Data Insights

Iron ore prices could fall in March on poor demand and seasonal weakness

Fri 01 Mar 24, 11:52am (AEST)
A train of ore carts extending into the horizon in an Australian setting
Source: iStock

Key Points

  • Iron ore prices dropped 11.3% in February to US$116.5/tonne, hitting a four-month low, following a strong rally driven by expectations of Chinese economic revival, which did not materialise
  • Poor Chinese demand and supply data in February saw steel mills limit purchases and idle production
  • March historically marks the fourth worst performing month for iron ore, with past trends showing declines averaging 2.9%

Iron ore prices fell 11.3% in February, down to a four-month low of US$116.5 a tonne, according prices on the Singapore futures exchange.

To be fair, iron ore was coming off a massive hot streak, where prices rallied 40% from May to December 2023. However, much of this strength was driven by expectations of a robust Chinese policy response to revive its slowing economy, which failed to materialise.

February revealed some troubling Chinese demand and supply data. Typically, the period following the week-long Lunar New Year holiday (mid-Feb) is expected to see heightened demand as steel mills restock inventories. Demand failed to meet expectations as some companies decided to adopt a wait-and-see strategy, limiting their purchases of raw materials.

High iron ore prices also chipped away at the margins of end users – primarily, steel mills. Many steelmakers were producing at little to no profit, which prompted mills to delay production and idle blast furnaces. The lack of demand was reflected in Chinese port inventories, which hit an 11-month high.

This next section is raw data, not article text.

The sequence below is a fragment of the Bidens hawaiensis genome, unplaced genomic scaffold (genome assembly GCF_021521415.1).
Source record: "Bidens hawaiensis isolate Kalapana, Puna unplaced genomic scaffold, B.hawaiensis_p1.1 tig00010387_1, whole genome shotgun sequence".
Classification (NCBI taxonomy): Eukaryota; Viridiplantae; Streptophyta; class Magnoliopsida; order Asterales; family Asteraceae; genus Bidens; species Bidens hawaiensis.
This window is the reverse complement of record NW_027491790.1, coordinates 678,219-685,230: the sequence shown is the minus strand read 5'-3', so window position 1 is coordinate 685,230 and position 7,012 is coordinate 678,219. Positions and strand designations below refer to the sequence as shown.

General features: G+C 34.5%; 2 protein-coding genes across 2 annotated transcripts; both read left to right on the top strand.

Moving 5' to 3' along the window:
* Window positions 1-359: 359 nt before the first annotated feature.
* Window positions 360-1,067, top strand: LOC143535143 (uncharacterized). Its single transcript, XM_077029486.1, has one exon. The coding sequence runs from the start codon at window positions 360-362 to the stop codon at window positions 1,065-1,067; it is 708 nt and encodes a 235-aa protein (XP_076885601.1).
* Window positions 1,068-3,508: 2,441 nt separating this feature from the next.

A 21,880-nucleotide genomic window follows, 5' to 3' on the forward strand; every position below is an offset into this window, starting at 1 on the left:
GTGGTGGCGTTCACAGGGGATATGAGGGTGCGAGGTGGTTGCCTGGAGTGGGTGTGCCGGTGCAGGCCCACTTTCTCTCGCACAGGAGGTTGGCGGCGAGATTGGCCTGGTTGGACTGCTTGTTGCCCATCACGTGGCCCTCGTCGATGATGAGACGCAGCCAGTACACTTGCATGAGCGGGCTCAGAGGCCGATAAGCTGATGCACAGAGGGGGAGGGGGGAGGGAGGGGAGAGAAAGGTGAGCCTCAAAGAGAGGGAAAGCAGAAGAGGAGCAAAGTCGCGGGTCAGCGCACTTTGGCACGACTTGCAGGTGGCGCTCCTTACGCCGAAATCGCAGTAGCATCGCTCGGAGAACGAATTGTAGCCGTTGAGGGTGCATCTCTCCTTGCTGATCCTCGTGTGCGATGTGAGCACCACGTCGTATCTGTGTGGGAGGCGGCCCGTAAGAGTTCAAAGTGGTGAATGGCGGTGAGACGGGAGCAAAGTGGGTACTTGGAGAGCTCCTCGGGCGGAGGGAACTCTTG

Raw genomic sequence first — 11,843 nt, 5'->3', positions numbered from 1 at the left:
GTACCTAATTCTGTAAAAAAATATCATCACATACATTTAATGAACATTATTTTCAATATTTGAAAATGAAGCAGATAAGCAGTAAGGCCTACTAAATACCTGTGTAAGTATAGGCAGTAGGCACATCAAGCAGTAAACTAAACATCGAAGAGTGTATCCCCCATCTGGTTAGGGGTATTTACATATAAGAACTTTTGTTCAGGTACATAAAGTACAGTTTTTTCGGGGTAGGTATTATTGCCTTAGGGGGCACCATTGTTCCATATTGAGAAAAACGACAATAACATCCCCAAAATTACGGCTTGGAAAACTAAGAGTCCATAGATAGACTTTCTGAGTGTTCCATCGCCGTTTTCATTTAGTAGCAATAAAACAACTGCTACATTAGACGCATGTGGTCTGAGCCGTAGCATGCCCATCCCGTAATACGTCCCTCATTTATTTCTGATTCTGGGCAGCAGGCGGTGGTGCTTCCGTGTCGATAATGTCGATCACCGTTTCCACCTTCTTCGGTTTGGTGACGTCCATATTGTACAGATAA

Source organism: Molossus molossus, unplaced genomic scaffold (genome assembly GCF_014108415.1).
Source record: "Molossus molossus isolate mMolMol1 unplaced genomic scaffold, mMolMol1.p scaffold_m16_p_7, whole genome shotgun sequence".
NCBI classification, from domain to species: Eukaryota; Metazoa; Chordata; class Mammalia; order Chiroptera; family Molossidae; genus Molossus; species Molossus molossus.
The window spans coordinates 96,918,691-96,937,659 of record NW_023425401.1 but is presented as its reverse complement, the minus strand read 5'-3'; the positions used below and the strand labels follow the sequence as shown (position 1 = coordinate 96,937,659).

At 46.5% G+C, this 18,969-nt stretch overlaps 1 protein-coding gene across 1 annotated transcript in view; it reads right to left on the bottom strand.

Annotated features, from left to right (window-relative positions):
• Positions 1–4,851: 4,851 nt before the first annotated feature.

Iron ore prices have slumped 17% in the first two months of the year, marking the worst two-month stretch since April-May 2023 (-21%).

Where to from here?

March has historically been the fourth worst-performing month of the year for iron ore.

Since 2008, iron ore has averaged a 3.0% decline in March and positive 53% of the time. The only months that average worse are August (-4.9%), May (-4.9%) and September (-3.1%).

If we look at the past 10 years, prices in March have averaged a 2.9% drop and positive 60% of the time. March data is rather positive over the past five years, up an average of 2.4% and positive 100% of the time.

As always, past performance is not an indicator of future results and February was a prime example of that. February has historically been one of the strongest months for iron ore, up an average of 3.4% and positive 60% of the time.

Things to watch

  • More stimulus: China announced some modest stimulus measures in recent months. These include a 25 bp cut to its five-year loan prime rate to help boost demand for mortgages and infrastructure loans as well as a provision of 350 billion yuan (US$49 billion) to banks for additional lending. The stimulus has done little to boost economic activity. Analysts have suggested stronger stimulus but such actions have not yet been taken.

  • Data: China's manufacturing activity likely contracted for a fifth consecutive month in February, according to Reuters. The official PMI is forecast to ease to 49.1 in February from 49.2 in January. The 50-point mark separates growth from contraction.

  • Housing market: China's home sales data continued to slump in February, down 60% year-on-year following a 34.2% decline in January. The decline is exaggerated due to a seasonal sales drought during Chinese New Year.

2024-03-01 11 34 31-China Home Sales Drought Persists Despite Mounting Support - Bloomberg
Source: Bloomberg


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Written By

Kerry Sun

Content Strategist

Kerry holds a Bachelor of Commerce from Monash University. He is an avid swing trader, focused on technical set ups and breakouts. Outside of writing and trading, Kerry is a big UFC fan, loves poker and training Muay Thai. Connect via LinkedIn or email.

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